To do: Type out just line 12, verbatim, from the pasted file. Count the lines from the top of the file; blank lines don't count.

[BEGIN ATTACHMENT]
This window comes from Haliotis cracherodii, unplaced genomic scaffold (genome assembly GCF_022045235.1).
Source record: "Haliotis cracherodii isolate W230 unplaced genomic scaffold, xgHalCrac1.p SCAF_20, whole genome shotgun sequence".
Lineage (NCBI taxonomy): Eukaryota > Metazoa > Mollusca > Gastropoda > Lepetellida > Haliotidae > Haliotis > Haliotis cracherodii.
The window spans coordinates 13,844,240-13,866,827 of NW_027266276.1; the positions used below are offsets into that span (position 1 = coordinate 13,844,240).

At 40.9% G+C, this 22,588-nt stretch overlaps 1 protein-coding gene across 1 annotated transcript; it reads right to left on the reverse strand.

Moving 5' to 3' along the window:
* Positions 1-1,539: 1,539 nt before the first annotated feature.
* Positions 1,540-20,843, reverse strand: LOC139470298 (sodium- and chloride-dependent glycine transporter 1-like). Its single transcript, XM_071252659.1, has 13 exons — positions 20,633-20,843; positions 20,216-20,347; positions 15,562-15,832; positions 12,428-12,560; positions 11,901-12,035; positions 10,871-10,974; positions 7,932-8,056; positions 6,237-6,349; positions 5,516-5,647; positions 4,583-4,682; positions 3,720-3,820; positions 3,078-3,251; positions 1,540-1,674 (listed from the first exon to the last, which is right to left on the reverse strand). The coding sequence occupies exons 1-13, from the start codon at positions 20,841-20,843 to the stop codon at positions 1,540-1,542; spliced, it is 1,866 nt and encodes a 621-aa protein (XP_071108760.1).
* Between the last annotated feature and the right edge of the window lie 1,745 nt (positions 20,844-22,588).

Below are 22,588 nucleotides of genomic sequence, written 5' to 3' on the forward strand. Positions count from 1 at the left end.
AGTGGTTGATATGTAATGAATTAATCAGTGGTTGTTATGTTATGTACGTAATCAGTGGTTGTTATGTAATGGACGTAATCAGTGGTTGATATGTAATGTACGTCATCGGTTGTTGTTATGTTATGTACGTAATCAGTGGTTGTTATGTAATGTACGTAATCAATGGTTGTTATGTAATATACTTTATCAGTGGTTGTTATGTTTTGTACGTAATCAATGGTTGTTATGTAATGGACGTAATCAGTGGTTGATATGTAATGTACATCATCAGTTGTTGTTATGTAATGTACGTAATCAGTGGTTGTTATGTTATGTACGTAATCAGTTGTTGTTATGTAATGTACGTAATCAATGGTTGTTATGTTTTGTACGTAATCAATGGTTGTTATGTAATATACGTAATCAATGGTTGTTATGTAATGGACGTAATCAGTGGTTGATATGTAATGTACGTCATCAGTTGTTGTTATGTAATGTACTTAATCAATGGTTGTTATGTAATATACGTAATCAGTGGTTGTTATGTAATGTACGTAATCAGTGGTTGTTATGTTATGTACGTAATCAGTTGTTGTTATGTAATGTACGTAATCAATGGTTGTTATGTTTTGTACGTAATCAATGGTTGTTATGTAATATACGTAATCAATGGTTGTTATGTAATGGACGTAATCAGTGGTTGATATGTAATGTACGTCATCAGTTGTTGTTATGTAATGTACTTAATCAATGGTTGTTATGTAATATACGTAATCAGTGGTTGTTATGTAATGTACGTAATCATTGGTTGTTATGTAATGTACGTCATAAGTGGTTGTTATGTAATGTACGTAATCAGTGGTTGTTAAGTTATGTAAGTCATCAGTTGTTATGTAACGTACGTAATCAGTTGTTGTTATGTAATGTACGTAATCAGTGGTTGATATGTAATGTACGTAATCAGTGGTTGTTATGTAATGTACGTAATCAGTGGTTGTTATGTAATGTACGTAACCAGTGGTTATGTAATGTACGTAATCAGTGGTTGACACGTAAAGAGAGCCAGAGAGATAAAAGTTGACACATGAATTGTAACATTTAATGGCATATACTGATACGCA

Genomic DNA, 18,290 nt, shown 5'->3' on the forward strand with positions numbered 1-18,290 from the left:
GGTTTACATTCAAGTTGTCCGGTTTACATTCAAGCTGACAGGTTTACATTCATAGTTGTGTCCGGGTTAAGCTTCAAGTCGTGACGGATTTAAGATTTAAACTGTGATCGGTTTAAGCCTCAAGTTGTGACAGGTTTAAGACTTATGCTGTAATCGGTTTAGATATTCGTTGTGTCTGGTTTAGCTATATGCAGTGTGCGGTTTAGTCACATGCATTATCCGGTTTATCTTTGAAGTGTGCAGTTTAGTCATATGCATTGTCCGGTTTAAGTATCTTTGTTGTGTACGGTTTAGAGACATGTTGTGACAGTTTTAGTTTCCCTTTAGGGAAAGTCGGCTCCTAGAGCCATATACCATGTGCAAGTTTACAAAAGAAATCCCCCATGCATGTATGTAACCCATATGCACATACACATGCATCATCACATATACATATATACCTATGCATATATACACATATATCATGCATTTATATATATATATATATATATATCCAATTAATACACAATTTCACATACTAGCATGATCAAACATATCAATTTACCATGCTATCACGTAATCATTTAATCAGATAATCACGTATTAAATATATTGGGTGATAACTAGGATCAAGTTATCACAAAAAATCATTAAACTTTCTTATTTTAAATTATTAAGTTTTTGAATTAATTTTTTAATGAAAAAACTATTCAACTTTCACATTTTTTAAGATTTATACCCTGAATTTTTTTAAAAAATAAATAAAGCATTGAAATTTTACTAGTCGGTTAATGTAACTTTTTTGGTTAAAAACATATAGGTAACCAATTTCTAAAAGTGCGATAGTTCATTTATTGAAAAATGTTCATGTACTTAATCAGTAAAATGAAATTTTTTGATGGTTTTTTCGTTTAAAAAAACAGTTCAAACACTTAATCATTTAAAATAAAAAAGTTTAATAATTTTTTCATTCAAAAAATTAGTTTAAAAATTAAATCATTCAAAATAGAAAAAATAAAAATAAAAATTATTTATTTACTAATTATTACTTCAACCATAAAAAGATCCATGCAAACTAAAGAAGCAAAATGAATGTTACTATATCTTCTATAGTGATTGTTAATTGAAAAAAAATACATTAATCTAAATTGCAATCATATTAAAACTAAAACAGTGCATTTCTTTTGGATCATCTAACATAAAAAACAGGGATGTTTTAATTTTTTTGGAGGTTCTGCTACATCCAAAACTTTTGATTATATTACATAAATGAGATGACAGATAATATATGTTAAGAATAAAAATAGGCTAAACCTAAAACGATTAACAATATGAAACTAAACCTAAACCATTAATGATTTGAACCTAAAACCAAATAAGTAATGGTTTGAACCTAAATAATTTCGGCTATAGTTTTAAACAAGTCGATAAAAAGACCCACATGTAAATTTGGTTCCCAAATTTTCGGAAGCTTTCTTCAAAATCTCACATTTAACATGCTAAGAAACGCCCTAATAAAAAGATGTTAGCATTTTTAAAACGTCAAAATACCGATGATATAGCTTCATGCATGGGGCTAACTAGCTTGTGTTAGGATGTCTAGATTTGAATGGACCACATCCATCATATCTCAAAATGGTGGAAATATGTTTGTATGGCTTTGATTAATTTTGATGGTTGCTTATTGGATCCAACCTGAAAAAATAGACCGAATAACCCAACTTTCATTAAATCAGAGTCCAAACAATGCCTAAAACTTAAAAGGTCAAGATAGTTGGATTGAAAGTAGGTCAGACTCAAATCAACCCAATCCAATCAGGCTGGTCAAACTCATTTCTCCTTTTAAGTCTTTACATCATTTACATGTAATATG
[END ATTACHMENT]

Genomic DNA, 18,290 nt, shown 5'->3' on the forward strand with positions numbered 1-18,290 from the left: